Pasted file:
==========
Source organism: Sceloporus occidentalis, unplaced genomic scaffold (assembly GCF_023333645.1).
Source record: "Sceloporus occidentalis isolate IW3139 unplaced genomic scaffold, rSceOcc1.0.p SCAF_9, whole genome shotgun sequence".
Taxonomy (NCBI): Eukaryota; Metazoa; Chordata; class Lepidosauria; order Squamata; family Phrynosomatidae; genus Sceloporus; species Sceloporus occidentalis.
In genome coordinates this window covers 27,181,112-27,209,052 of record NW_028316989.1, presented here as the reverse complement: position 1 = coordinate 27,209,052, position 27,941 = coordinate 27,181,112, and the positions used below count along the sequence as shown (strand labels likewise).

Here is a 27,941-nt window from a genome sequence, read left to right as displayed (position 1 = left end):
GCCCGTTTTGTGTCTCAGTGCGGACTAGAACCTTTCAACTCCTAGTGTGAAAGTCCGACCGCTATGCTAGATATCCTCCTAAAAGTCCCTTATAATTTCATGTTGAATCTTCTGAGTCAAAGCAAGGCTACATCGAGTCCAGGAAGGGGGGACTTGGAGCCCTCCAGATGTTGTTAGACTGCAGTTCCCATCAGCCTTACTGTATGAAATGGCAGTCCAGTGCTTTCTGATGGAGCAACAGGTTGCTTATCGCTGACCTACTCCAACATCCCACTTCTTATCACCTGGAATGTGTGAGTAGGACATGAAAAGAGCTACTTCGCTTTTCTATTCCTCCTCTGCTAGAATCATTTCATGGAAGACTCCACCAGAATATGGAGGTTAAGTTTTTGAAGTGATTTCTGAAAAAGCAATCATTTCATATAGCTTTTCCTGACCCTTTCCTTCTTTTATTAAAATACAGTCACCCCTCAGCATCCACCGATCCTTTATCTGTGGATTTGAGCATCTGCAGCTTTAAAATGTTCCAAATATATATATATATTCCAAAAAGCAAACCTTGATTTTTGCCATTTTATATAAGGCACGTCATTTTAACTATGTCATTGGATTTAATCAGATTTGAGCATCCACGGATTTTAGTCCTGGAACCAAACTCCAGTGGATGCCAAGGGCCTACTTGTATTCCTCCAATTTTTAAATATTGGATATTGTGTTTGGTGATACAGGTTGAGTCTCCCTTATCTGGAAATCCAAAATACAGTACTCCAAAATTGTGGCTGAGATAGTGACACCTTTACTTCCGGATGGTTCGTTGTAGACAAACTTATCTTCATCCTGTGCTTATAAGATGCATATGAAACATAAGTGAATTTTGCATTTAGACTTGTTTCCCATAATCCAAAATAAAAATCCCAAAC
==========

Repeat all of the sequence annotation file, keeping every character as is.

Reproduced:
Source organism: Sceloporus occidentalis, unplaced genomic scaffold (assembly GCF_023333645.1).
Source record: "Sceloporus occidentalis isolate IW3139 unplaced genomic scaffold, rSceOcc1.0.p SCAF_9, whole genome shotgun sequence".
Taxonomy (NCBI): Eukaryota; Metazoa; Chordata; class Lepidosauria; order Squamata; family Phrynosomatidae; genus Sceloporus; species Sceloporus occidentalis.
In genome coordinates this window covers 27,181,112-27,209,052 of record NW_028316989.1, presented here as the reverse complement: position 1 = coordinate 27,209,052, position 27,941 = coordinate 27,181,112, and the positions used below count along the sequence as shown (strand labels likewise).

Here is a 27,941-nt window from a genome sequence, read left to right as displayed (position 1 = left end):
GCCCGTTTTGTGTCTCAGTGCGGACTAGAACCTTTCAACTCCTAGTGTGAAAGTCCGACCGCTATGCTAGATATCCTCCTAAAAGTCCCTTATAATTTCATGTTGAATCTTCTGAGTCAAAGCAAGGCTACATCGAGTCCAGGAAGGGGGGACTTGGAGCCCTCCAGATGTTGTTAGACTGCAGTTCCCATCAGCCTTACTGTATGAAATGGCAGTCCAGTGCTTTCTGATGGAGCAACAGGTTGCTTATCGCTGACCTACTCCAACATCCCACTTCTTATCACCTGGAATGTGTGAGTAGGACATGAAAAGAGCTACTTCGCTTTTCTATTCCTCCTCTGCTAGAATCATTTCATGGAAGACTCCACCAGAATATGGAGGTTAAGTTTTTGAAGTGATTTCTGAAAAAGCAATCATTTCATATAGCTTTTCCTGACCCTTTCCTTCTTTTATTAAAATACAGTCACCCCTCAGCATCCACCGATCCTTTATCTGTGGATTTGAGCATCTGCAGCTTTAAAATGTTCCAAATATATATATATATTCCAAAAAGCAAACCTTGATTTTTGCCATTTTATATAAGGCACGTCATTTTAACTATGTCATTGGATTTAATCAGATTTGAGCATCCACGGATTTTAGTCCTGGAACCAAACTCCAGTGGATGCCAAGGGCCTACTTGTATTCCTCCAATTTTTAAATATTGGATATTGTGTTTGGTGATACAGGTTGAGTCTCCCTTATCTGGAAATCCAAAATACAGTACTCCAAAATTGTGGCTGAGATAGTGACACCTTTACTTCCGGATGGTTCGTTGTAGACAAACTTATCTTCATCCTGTGCTTATAAGATGCATATGAAACATAAGTGAATTTTGCATTTAGACTTGTTTCCCATAATCCAAAATAAAAATCCCAAAC